Headlight relay harness installation

Click on a picture for a really big one.

Parts list:

Wiring harness in two parts
a bunch of cable ties


Remove the following:

-  seat
-  fuel tank
-  rear cowling
-  battery cover (if you have one)

Take note of the aim of the headlight using the little marks on the headlight 
bracket (see picture), you're going to have to re-aim the headlight afterward, 
and this will make it easier.

Remove the headlight lens and loosen the headlight mounting bolts on the sides 
so the headlight can move up and down.  You'll need to wiggle the bucket around 
to get the cables in, and having the headlight loose will make it easier.

Thread the blue plugs of the part that doesn't have the relays through the hole 
in the headlight bucket from the inside and pull it through so the srinkwrap stops 
at the hole (more or less)  

The new harness has two connectors that should be bleeding obvious where they go.  
Make sure that the one with the male plugs gets oriented properly, with the colors 
matching up, and the plug tines matching, even the empty space. 

The other one goes on the headlight (duh)

There isn't a lot of space inside the headlight bucket so you'll have to do some 
masaging to get all the stuff inside and the reflector back on.  

NOTE:  The new female plug is especially tricky, there's only barely enough space 
so you have to make sure that the three wires coming out of it don't cross or the 
added thickness will prevent things from fitting.  make sure they're flat on the edge 
of the plug.

I did it like this and it worked, you may find that a different routing works for you, 
but it's a good place to start.  

DON'T FORCE THINGS!  The bucket is plastic and can crack if you ham-fist it.  It will 
all fit, but it takes some work.  It's the second hardest part of the installation.

Next route the harness down along the rest of the harness to the right side frame rail.  
This is the hardest part.  I did it without removing any pieces, but I was sorely tempted.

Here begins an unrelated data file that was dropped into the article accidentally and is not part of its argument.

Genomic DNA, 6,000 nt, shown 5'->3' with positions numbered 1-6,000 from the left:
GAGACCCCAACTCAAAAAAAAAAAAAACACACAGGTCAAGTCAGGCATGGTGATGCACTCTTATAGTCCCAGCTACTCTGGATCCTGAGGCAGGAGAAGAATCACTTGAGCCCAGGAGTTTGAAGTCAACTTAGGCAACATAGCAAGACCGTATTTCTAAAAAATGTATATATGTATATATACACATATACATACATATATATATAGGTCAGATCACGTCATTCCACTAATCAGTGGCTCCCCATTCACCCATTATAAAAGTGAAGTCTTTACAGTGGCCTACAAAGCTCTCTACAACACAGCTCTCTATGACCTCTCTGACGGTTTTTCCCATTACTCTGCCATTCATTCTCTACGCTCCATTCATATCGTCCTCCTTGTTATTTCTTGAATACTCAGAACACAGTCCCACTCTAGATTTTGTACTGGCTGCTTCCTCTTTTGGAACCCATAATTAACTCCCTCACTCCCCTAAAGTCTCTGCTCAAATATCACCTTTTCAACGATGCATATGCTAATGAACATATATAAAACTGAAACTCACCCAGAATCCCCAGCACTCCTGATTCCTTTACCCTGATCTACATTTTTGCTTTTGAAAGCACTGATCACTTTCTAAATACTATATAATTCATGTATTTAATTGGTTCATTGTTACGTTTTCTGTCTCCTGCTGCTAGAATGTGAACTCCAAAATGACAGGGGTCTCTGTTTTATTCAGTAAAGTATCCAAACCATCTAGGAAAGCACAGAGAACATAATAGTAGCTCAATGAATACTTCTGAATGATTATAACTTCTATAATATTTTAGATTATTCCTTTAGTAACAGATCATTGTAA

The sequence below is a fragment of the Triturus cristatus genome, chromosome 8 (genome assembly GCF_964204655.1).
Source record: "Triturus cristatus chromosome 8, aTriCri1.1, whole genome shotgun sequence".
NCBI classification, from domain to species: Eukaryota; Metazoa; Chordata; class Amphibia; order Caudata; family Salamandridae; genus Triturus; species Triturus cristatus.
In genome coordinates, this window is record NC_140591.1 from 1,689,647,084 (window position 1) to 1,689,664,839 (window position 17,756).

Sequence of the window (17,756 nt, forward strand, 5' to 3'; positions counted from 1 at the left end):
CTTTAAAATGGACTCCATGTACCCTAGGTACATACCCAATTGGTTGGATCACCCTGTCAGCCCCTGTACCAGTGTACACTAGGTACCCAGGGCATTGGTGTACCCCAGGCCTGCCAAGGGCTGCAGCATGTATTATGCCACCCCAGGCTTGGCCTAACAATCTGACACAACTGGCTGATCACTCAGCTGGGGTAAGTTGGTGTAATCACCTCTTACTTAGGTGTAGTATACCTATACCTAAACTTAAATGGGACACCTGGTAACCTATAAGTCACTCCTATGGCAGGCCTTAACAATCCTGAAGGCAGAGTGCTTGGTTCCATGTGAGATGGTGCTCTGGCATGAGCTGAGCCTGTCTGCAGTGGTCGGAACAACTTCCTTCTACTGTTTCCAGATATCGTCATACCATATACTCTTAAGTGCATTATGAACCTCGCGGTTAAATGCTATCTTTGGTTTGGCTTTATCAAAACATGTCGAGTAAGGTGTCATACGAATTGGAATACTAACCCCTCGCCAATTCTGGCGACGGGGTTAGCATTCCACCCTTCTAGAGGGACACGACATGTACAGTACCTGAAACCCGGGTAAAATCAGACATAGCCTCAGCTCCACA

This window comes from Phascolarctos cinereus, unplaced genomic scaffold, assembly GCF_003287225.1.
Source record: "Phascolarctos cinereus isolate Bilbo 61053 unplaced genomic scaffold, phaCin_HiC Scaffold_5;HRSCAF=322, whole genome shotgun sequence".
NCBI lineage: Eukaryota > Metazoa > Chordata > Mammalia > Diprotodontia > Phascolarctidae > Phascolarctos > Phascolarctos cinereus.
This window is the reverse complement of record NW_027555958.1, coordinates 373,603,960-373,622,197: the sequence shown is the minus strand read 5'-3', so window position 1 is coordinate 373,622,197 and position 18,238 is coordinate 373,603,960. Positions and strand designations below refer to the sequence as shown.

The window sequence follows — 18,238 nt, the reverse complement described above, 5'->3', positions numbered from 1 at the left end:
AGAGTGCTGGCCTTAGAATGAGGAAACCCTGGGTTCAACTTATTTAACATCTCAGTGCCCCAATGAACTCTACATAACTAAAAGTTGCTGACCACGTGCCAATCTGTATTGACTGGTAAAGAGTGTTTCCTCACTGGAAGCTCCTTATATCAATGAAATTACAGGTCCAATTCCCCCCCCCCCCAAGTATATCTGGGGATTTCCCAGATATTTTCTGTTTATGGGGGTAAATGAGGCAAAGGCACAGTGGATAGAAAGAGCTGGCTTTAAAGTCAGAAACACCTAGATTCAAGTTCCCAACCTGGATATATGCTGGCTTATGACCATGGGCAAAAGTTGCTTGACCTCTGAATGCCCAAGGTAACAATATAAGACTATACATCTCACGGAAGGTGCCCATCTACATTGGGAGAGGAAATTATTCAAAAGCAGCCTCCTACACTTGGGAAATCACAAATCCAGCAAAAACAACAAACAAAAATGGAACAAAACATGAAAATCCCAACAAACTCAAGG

Make sure that the handlebars can move back and forth without the harness interfering.


The rear half of the harness is easier to route.

From the left side of the bike stuff the plugs along the existing harness in front of the 
battery box.  It should just go through.  The relays should sit flat against the left 
subframe rail, with the green and red wires going through the "V" in the subframe, 
BEHIND the vertical bracket thingie.  You might have to twist the fuse around to get 
it to fit through the space.

It will look like this now:



Route the harness along the existing harness to the right frame rail where the front half 
is waiting.  I don't have an airbox, so I put mine on top of the existing harness, but 
putting it underneeth should fit without trouble.  

The front and rear plugs will fit together only one way, so long as you match up the wire 

Attaching the cables to the battery is pretty straightforward, red to postitive, green 
to ground/negative.

The next tricky part is routing the cables so they fit under the battery cover gracefully.  
It's possible without cutting anything, but tricky.  If you're willing to cut a notch in 
your battery cover, it gets easy.  It takes a bunch of wiggling to get it to fit right, 
but it will fit.


There's only one cable tie that's really important, and that's the one that holds the 
relays to the subframe.  I can't really describe it in words, but here's a picture:  
it's the one on the right.  if you shove the thin end of the cable tie between the 
subframe and the plastic fender piece it will come out at the hole above as shown.  
I'd suggest mimicing this for best results.  

having said that, there's one more that is pretty important, and that's the one that 
holds the harness to the subframe right next to the relays.   See the above picture, 
it's the one on the left.

All the rest of them are whatever looks right and keeps stuff from flapping.

I've included 8 cable ties, but I only used 5 on mine, save the extras for when 
you need to cut one or mess up and need to re-do one.  

Snip the tails off the cable ties, put everything back on, and then aim the headlight.

That's it.

If, on the off chance that you need to replace the relays, here's how they should be wired:

Note that the hot is not attached to the common, but to 87, which is the normally open
connector.  I did this so that when the relay isn't powered on there wouldn't be any 
hot leads and I wouldn't have to shield pin 87a. 

Here's a picture of the pinout of the relay: